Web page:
Thursday, October 27, 2011

Euro crisis: and yet more talk of fairies at the bottom of the garden

I can’t think of anyone who likes being treated as a moron, yet apparently several of the most important bods in the European Commission seem to believe we’re not that fussed. European Commission President Jose Manuel Barroso has declared that Europe is ‘closer to resolving the eurozone crisis’. Oh no it’s not. The shit is deep and getting deeper by the day.

Last night various heads of government and finance minister got together and cobbled up some deal or other - suitably obscure on the principle that if the public don’t understand it, they won’t worry so much - then gathered, all smiles, for a photo opportunity and buggered off home. I would like to give you the details, but they are meaningless. The eurozone crisis - or rather the underlying shambles which is the eurozone - has not been resolved. All that has happened is that another layer of sticking plaster has been imposed on a festering wound in the hope that ‘the markets’ can be ‘calmed’. Yes, that’s the name of the game. Bugger that Greece still owes more money than it can make in one year, that Italy and Spain are also in the shit; that everyone assumes Greece’s creditors will be quite happy to settle for getting back less than half of what they lent; that both Ireland and Portugal are getting very fucking annoyed indeed that Greece should be let off half of its debts while they diligently and honestly imposed horrible austerity on their folk to pay off their debts; that when all is said and done the Greeks are still retiring far earlier and getting larger pensions than the folk who are paying of their bills; that the whole sunshine scenario of ‘resolving the crisis’ depends on steady economic growth in Europe, which absolutely no one believes will happen; and that the utterly stupid arrangements which lead to this shambles are still in place.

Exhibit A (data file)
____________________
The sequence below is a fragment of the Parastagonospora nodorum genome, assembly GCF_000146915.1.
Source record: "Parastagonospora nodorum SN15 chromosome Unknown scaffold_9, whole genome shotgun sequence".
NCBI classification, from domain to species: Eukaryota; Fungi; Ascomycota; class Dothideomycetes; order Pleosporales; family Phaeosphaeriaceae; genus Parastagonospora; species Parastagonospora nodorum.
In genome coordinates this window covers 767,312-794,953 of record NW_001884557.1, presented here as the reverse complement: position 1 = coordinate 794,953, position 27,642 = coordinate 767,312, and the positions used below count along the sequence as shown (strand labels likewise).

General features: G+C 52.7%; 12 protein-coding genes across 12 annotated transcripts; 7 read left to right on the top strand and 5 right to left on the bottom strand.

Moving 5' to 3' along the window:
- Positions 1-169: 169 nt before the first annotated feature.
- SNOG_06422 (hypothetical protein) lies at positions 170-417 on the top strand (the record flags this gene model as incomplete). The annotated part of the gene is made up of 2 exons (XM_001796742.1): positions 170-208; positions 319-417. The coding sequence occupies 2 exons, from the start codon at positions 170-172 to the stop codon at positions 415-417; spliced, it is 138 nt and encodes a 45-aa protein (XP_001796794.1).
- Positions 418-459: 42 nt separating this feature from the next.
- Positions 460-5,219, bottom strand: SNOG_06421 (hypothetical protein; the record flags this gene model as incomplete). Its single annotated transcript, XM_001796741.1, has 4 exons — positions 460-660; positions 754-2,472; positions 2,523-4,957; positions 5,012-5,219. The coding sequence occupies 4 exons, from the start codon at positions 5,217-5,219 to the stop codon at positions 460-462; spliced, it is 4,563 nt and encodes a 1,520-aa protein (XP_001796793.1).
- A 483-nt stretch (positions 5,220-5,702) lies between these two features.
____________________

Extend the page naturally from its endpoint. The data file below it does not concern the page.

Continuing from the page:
Bugger all that: at least ‘the markets are being calmed’.
Ten years ago when every bloody left-of-centre trendy in Europe was toasting the EU’s new currency as though it were the Second Coming, others were warning that unless there were fiscal union - taxes imposed from the centre - it would all end in tears. And that is exactly what happened. So now our esteemed leaders - well, as a Brit, not mine - are urging just that: a fiscal union. And given the mutual suspicion in the eurozone, cobbling that together has as much chance as making a snowman in hell. But that doesn't dampen all the brave talk of the 17 eurozone members about forming a fiscal union and imposing the necessary uniform taxes throughout the eurozone area. This is certainly what eurosceptics pointed out ten years ago - and were proved right - that unless the eurozone area was a fiscal union, the whole bunfeast would end in disaster.